BERLIN – German police are desperately hunting for a radicalized Tunisian man described as “Highly Dangerous” and a member of a “large” Islamic organization after Monday’s deadly truck attack on a Christmas market in Berlin.
Police officials said they have recovered DNA and ID document under the driver’s seat of the truck belonging to a Tunisian man in his early 20’s believed to have been radicalized by extremest.
The man was named as Anis A who German media described as “highly dangerous” and a member of a “large” Islamic organization. He was “apparently” previously arrested for GBH but not charged because he went underground. The man is also believed to use false names.
German agencies have claimed he is an Islamist and part of a wider network, who was already on the radar of the authorities. The Islamic State group has claimed responsibility for Monday’s attack.
The manhunt took a new focus after police determined on Tuesday that they arrested the wrong man a Pakistani migrant proven to be innocent.
Germany’s top prosecutor, Peter Frank told reporters “we don’t know for sure whether it was one or several perpetrators and we don’t know for sure whether he, or they, had support.”
The suspect reportedly has extensive links to militant Islam.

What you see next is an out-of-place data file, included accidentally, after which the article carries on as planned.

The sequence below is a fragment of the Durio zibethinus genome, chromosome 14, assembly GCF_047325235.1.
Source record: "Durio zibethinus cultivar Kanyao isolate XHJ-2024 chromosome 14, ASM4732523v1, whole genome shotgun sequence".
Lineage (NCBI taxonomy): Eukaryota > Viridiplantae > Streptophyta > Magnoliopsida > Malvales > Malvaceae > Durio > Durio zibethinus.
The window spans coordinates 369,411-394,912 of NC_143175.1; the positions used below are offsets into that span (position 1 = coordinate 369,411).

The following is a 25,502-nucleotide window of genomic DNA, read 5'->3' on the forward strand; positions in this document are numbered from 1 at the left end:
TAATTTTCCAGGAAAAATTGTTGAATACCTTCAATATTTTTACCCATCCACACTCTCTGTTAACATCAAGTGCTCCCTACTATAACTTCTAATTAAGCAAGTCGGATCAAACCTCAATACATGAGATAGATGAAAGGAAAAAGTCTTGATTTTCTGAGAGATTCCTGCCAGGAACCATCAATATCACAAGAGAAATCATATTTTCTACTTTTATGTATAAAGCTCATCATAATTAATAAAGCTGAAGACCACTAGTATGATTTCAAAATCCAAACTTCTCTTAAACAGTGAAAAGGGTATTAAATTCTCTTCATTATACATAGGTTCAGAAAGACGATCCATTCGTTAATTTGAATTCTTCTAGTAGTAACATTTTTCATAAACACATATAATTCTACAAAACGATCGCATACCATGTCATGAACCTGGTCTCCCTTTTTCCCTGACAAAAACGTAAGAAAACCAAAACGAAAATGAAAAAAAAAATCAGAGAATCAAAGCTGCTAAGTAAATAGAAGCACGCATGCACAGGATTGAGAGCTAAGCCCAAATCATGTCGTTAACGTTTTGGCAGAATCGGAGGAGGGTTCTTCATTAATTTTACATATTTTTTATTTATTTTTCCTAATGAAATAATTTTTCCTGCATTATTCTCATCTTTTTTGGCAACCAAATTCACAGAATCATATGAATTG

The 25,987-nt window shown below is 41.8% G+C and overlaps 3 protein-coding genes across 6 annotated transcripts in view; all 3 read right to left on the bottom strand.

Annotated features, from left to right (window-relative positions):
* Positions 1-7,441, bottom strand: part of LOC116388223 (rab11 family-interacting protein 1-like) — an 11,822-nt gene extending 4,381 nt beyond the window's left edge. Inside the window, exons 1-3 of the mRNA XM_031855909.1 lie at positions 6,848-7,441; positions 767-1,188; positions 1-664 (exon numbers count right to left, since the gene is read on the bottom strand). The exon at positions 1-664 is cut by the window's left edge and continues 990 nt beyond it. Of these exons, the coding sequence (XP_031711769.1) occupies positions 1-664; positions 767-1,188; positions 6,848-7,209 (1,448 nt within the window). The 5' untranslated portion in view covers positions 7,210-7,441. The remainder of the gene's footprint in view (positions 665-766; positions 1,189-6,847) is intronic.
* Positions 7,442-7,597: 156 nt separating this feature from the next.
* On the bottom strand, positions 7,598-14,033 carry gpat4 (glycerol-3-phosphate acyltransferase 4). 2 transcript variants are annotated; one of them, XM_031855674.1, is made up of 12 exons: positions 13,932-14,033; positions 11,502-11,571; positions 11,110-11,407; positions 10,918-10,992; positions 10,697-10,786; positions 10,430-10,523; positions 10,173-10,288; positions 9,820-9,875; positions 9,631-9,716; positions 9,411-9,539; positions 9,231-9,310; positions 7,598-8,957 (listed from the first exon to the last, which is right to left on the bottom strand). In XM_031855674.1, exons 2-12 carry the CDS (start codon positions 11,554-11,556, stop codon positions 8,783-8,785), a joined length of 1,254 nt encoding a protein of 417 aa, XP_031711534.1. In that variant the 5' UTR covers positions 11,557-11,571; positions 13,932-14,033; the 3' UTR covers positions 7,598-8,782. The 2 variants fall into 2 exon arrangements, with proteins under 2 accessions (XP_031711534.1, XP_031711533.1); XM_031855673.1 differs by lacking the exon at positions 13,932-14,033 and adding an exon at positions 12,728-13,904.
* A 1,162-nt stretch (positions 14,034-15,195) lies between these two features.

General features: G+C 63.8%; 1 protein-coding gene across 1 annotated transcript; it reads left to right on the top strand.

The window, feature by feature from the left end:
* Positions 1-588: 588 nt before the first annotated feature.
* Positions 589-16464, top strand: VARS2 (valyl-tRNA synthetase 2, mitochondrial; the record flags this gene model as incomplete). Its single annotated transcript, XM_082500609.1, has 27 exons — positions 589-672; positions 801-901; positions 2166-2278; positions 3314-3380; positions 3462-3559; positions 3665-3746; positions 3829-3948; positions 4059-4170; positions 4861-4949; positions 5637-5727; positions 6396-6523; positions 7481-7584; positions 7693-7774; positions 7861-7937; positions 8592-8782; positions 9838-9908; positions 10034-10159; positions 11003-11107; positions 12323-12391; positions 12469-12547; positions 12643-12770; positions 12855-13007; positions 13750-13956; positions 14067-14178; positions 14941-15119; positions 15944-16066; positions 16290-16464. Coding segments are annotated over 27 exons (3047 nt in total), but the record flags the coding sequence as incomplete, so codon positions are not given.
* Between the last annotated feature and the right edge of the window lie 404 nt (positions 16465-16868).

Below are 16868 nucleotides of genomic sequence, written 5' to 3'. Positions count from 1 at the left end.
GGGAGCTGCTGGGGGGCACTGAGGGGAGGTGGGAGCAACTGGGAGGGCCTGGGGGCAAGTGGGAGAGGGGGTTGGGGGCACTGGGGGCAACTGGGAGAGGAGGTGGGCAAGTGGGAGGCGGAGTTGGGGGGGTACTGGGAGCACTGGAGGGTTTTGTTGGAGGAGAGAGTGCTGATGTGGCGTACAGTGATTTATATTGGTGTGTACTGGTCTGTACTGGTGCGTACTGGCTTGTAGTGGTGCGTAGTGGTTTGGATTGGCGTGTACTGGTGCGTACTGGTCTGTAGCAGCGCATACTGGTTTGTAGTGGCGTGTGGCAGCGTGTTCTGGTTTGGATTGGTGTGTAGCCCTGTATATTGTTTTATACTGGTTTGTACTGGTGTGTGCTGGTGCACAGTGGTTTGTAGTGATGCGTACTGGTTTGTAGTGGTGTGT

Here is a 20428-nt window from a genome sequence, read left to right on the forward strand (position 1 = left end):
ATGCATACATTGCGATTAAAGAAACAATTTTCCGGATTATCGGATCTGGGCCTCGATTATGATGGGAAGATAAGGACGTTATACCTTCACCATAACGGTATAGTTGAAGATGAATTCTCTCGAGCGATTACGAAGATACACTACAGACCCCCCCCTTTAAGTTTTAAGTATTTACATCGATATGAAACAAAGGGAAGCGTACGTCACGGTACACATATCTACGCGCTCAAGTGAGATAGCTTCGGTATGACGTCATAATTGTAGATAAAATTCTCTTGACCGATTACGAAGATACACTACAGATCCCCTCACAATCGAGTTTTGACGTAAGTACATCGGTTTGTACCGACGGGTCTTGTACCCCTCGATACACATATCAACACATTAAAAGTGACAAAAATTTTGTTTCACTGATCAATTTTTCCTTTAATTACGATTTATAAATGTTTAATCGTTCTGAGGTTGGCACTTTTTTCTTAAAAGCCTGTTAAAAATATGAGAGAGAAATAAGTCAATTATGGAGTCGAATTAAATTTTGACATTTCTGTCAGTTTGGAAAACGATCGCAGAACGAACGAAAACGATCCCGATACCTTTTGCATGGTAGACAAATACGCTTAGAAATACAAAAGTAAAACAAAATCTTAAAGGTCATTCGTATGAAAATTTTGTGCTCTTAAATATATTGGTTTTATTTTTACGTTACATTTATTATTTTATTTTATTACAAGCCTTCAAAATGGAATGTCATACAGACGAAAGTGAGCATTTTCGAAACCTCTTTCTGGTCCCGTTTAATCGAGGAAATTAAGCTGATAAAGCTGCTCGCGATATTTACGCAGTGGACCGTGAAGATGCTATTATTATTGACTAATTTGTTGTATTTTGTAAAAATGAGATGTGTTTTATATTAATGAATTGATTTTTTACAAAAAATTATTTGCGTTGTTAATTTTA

Born in the jihadi hotbed of Tataouine in 1992, he applied for asylum in Germany in April, Die Welt reported. He was a follower of the recently arrested Abu Walaa, an Iraqi citizen and preacher who was believed to be one of the top ISIS leaders in Germany, according to Suddeutsche Zeitung.
Die Welt reported the suspect had stayed with another suspected Islamist in Germany, had recently sought to obtain weapons and drew the attention of German officials, who were monitoring his communications.
As part of the manhunt, German authorities have been scouring hospitals after reportedly finding the suspect’s DNA inside the truck and concluding that he likely sustained an injury during the Christmas market attack.
ISIS claimed “a soldier of the Islamic State carried out the attack in response to calls for targeting citizens of the Crusader coalition.” The attack, which mirrored the ghastly massacre in Nice over the summer, appeared to follow several of the terror group’s online guides for committing acts of terror using vehicles.
Police in Berlin said they had received 508 tips on the attack as of Tuesday night, and did not say if they were looking for more than one suspect.
Spokesmen for the Tunisian Interior Ministry and Foreign Ministry did not have information about the possible suspect and could not immediately confirm whether the Tunisian government had been contacted by German authorities.
Berlin Mayor Michael Mueller said Wednesday it was “good to see that Berliners aren’t being intimidated.”
“I don’t think there’s any need to be afraid,” he told ZDF television. “The police presence has been significantly heightened … and of course other measures taken to find the perpetrator quickly.”
Mueller argued that there are limits to increasing security, given the number of public spaces and events.
“It wouldn’t be our free and open life any more if we escalated security measures so much that people worry about going anywhere, that there are strict entry checks,” he said. “We don’t want that. It must be appropriate and goal-oriented.”
Referring to security measures, he added: “A lot has happened, and more certainly will.”
By Geoff Thomas
Source: The Associated Press, Fox News